The flat fields that fill the small watershed of Green Run on Maryland’s Eastern Shore don’t look particularly threatening. But the findings of a recent study suggest that they will plague the tiny creek’s water quality for decades.
The results show that 10 years of management actions failed to reduce the amount of phosphorus that had built up in the soil during the previous four decades. They only slowed the rate at which phosphorus was accumulating.
Findings from the run, which is small enough to easily hop across and is located in the headwaters of the Pocomoke River, may be bad news for achieving water goals in areas with high phosphorus buildups. They suggest that it may take decades in those areas — primarily regions where animal farming operations prevail — to reduce phosphorus runoff, even if phosphorus applications were halted altogether.
“The reality is that when you have levels up this high, in 10 years you are not going to get them down,” said Kenneth Staver, an associate research scientist with the University of Maryland Wye Research and Education Center. “It took 40 years to get there. This is a long-haul kind of deal.”
Ironically, the findings come from a small watershed that had yielded good news concerning nitrogen. Green Run was the site of a study overseen by the Maryland Department of Natural Resources in the late 1990s and early 2000s. Farmers were paid to replace poultry litter with easier-to-manage chemical fertilizers and to plant cover crops on the 848 acres of crop lands in the watershed.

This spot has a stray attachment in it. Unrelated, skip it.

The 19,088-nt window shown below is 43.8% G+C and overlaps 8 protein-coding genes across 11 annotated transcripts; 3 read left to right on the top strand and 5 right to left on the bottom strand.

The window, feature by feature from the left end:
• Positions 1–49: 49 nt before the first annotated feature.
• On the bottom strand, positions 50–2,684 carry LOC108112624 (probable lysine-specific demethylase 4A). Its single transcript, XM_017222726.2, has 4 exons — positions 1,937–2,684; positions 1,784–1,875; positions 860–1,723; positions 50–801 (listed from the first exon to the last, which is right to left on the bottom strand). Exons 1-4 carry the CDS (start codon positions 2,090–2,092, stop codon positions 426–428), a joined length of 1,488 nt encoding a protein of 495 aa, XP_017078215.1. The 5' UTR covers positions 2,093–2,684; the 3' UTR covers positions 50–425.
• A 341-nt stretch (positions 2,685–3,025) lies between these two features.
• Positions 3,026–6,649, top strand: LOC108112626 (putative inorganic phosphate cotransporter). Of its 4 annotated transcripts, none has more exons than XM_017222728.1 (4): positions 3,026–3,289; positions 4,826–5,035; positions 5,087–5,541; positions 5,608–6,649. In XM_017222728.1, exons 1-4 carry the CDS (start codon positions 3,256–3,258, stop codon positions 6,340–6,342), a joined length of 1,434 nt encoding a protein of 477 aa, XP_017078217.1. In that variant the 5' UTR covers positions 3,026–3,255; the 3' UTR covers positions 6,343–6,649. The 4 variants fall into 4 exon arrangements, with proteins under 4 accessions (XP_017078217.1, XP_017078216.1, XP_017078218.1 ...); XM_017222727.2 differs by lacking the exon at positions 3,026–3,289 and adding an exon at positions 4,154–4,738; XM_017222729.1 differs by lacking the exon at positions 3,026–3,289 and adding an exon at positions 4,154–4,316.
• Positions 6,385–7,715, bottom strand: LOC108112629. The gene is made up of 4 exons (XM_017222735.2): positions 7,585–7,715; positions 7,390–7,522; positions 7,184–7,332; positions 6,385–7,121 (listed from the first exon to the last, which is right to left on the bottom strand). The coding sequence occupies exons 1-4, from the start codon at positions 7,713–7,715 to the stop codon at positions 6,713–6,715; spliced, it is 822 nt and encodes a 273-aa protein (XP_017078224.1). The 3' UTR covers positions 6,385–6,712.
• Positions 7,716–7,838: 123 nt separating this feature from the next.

Monitoring showed that nitrogen levels in the stream fell 25 percent after the changes took place. The study is considered important because it is one of the few small watersheds in the Bay region to show a water quality change as the direct result of changes in farming practices. (See “Farm study yields benefits in water quality,” July-August 2003.)
But the study saw no change in stream phosphorus levels. To better understand what was happening with phosphorus, the University of Maryland’s Harry R. Hughes Center for Agro-Ecology funded Staver in recent years to revisit the fields.
Staver took fresh samples in 2010 at the exact same 285 locations where he had gathered soil data for part of the earlier study a decade before.